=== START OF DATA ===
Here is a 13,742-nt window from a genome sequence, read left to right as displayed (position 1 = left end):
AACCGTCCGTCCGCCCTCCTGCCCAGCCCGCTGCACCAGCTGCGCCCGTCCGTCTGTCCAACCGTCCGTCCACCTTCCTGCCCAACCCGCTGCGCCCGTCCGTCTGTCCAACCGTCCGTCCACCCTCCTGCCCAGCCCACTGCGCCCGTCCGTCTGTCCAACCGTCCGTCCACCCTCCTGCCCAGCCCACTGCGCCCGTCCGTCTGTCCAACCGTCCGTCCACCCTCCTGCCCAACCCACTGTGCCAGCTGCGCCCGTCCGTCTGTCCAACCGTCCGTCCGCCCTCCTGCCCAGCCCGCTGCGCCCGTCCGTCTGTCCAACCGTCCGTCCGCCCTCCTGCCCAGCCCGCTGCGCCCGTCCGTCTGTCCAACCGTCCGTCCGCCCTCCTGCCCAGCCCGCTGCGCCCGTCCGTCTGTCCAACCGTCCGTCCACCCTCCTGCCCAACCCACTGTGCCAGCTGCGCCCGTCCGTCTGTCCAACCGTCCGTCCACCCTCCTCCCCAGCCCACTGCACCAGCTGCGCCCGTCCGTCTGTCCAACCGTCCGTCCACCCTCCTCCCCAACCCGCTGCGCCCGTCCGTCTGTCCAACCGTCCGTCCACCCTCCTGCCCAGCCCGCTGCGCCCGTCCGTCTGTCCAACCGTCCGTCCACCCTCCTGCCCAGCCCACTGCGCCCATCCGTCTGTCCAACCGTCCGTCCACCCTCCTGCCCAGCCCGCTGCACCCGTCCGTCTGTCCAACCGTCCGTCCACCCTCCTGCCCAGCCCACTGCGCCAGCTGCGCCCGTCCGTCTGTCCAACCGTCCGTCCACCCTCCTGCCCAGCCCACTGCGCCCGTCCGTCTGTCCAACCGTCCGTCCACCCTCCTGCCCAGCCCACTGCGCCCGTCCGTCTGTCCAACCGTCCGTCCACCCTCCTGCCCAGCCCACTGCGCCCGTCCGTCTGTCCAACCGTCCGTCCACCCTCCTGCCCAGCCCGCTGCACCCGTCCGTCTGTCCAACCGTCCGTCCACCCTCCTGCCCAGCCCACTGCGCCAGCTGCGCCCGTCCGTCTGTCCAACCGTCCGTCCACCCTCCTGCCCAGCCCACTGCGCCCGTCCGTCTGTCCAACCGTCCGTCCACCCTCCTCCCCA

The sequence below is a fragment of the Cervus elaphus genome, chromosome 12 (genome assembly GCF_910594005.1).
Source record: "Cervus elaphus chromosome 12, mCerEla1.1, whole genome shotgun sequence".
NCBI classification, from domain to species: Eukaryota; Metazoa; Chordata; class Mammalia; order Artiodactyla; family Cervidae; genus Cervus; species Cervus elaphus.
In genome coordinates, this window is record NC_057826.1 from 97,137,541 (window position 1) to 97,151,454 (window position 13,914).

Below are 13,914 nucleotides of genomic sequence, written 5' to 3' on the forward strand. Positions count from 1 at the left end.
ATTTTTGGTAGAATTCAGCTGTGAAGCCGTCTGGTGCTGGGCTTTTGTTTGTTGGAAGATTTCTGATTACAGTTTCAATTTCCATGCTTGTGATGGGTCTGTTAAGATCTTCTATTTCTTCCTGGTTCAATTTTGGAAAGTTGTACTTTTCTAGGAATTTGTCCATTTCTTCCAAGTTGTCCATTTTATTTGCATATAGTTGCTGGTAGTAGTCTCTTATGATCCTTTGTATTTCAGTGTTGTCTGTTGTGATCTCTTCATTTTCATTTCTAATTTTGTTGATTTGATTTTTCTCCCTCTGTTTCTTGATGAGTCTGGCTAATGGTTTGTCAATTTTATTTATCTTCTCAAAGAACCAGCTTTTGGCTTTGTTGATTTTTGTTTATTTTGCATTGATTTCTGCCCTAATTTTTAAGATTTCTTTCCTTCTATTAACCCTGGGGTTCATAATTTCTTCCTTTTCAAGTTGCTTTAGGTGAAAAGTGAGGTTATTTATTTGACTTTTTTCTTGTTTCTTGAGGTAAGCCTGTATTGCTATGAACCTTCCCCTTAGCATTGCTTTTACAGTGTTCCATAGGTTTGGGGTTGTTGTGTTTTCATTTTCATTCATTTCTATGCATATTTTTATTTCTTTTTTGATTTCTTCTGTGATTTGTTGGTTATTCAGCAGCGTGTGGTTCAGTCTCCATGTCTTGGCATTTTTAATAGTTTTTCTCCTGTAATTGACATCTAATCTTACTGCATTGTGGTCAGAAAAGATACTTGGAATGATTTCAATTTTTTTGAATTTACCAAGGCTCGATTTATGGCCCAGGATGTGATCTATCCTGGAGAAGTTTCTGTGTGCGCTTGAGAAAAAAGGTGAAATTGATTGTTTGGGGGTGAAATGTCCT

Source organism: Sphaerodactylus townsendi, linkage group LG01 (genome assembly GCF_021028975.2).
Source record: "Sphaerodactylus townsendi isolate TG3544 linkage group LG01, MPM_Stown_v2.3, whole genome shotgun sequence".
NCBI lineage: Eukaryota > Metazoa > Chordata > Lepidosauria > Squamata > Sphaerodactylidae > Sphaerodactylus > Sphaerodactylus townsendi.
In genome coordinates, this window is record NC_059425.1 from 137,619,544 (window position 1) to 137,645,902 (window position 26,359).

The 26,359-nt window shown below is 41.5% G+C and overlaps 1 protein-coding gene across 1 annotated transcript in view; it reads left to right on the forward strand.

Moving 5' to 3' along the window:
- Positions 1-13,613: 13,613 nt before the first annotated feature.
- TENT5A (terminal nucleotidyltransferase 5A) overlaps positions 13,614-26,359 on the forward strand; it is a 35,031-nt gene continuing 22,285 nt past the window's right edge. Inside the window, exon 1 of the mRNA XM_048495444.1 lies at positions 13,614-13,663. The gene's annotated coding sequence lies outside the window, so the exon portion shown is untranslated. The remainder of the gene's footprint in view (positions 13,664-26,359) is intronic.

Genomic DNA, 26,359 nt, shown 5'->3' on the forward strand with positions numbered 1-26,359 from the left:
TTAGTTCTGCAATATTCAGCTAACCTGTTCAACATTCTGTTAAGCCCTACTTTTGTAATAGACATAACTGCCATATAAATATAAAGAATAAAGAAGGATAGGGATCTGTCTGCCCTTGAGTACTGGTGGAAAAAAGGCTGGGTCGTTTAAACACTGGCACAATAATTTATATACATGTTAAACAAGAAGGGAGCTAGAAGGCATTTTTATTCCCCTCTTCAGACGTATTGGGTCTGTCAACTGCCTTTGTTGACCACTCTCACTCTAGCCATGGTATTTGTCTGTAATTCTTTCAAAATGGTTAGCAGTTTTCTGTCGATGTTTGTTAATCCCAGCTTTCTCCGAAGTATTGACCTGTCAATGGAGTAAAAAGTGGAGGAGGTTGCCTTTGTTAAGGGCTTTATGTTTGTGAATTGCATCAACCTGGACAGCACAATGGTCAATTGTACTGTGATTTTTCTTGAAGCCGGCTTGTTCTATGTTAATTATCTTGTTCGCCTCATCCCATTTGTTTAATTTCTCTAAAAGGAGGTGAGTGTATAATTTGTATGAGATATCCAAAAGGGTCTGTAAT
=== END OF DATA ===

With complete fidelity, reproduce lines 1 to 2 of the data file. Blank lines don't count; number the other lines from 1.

Here is a 13,742-nt window from a genome sequence, read left to right as displayed (position 1 = left end):
AACCGTCCGTCCGCCCTCCTGCCCAGCCCGCTGCACCAGCTGCGCCCGTCCGTCTGTCCAACCGTCCGTCCACCTTCCTGCCCAACCCGCTGCGCCCGTCCGTCTGTCCAACCGTCCGTCCACCCTCCTGCCCAGCCCACTGCGCCCGTCCGTCTGTCCAACCGTCCGTCCACCCTCCTGCCCAGCCCACTGCGCCCGTCCGTCTGTCCAACCGTCCGTCCACCCTCCTGCCCAACCCACTGTGCCAGCTGCGCCCGTCCGTCTGTCCAACCGTCCGTCCGCCCTCCTGCCCAGCCCGCTGCGCCCGTCCGTCTGTCCAACCGTCCGTCCGCCCTCCTGCCCAGCCCGCTGCGCCCGTCCGTCTGTCCAACCGTCCGTCCGCCCTCCTGCCCAGCCCGCTGCGCCCGTCCGTCTGTCCAACCGTCCGTCCACCCTCCTGCCCAACCCACTGTGCCAGCTGCGCCCGTCCGTCTGTCCAACCGTCCGTCCACCCTCCTCCCCAGCCCACTGCACCAGCTGCGCCCGTCCGTCTGTCCAACCGTCCGTCCACCCTCCTCCCCAACCCGCTGCGCCCGTCCGTCTGTCCAACCGTCCGTCCACCCTCCTGCCCAGCCCGCTGCGCCCGTCCGTCTGTCCAACCGTCCGTCCACCCTCCTGCCCAGCCCACTGCGCCCATCCGTCTGTCCAACCGTCCGTCCACCCTCCTGCCCAGCCCGCTGCACCCGTCCGTCTGTCCAACCGTCCGTCCACCCTCCTGCCCAGCCCACTGCGCCAGCTGCGCCCGTCCGTCTGTCCAACCGTCCGTCCACCCTCCTGCCCAGCCCACTGCGCCCGTCCGTCTGTCCAACCGTCCGTCCACCCTCCTGCCCAGCCCACTGCGCCCGTCCGTCTGTCCAACCGTCCGTCCACCCTCCTGCCCAGCCCACTGCGCCCGTCCGTCTGTCCAACCGTCCGTCCACCCTCCTGCCCAGCCCGCTGCACCCGTCCGTCTGTCCAACCGTCCGTCCACCCTCCTGCCCAGCCCACTGCGCCAGCTGCGCCCGTCCGTCTGTCCAACCGTCCGTCCACCCTCCTGCCCAGCCCACTGCGCCCGTCCGTCTGTCCAACCGTCCGTCCACCCTCCTCCCCA